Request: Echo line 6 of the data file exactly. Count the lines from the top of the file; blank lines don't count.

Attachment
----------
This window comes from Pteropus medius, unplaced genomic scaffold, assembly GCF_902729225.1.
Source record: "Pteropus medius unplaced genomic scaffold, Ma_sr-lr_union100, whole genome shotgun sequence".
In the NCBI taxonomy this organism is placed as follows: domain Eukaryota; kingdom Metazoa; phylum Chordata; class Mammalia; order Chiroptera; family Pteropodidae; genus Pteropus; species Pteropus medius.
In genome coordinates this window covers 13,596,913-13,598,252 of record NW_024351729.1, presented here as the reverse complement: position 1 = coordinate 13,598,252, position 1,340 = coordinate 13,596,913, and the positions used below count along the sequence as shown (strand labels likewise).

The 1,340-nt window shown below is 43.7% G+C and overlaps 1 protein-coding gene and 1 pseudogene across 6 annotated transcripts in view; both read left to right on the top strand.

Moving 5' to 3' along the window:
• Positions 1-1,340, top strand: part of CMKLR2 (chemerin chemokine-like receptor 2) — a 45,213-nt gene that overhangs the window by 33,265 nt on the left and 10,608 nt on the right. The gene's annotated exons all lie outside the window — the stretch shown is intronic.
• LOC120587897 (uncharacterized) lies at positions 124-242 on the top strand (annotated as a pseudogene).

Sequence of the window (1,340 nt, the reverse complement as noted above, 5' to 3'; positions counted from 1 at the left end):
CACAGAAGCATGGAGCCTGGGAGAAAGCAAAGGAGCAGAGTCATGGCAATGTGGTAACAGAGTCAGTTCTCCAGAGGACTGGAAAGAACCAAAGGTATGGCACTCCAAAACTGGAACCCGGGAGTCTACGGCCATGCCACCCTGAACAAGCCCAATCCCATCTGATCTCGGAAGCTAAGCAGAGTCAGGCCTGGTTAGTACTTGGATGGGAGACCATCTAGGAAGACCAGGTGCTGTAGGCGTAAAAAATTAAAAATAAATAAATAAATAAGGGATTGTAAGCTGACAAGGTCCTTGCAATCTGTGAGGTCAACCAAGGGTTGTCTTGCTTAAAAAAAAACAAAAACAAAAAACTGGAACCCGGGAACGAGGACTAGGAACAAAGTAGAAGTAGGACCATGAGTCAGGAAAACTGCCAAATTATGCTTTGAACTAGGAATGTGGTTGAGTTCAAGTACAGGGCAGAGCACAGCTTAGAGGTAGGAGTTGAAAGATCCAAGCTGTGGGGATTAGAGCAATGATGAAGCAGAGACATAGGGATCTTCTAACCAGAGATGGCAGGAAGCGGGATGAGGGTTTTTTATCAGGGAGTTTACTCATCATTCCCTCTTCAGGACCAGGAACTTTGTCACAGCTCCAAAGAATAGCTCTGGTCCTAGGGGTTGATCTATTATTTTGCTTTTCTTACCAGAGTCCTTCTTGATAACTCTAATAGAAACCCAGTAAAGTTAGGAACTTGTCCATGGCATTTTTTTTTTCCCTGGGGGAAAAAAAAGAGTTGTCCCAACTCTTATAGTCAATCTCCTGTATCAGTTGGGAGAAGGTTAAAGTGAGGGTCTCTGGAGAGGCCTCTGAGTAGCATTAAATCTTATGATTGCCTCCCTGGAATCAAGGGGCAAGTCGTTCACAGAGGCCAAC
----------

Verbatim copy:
Moving 5' to 3' along the window: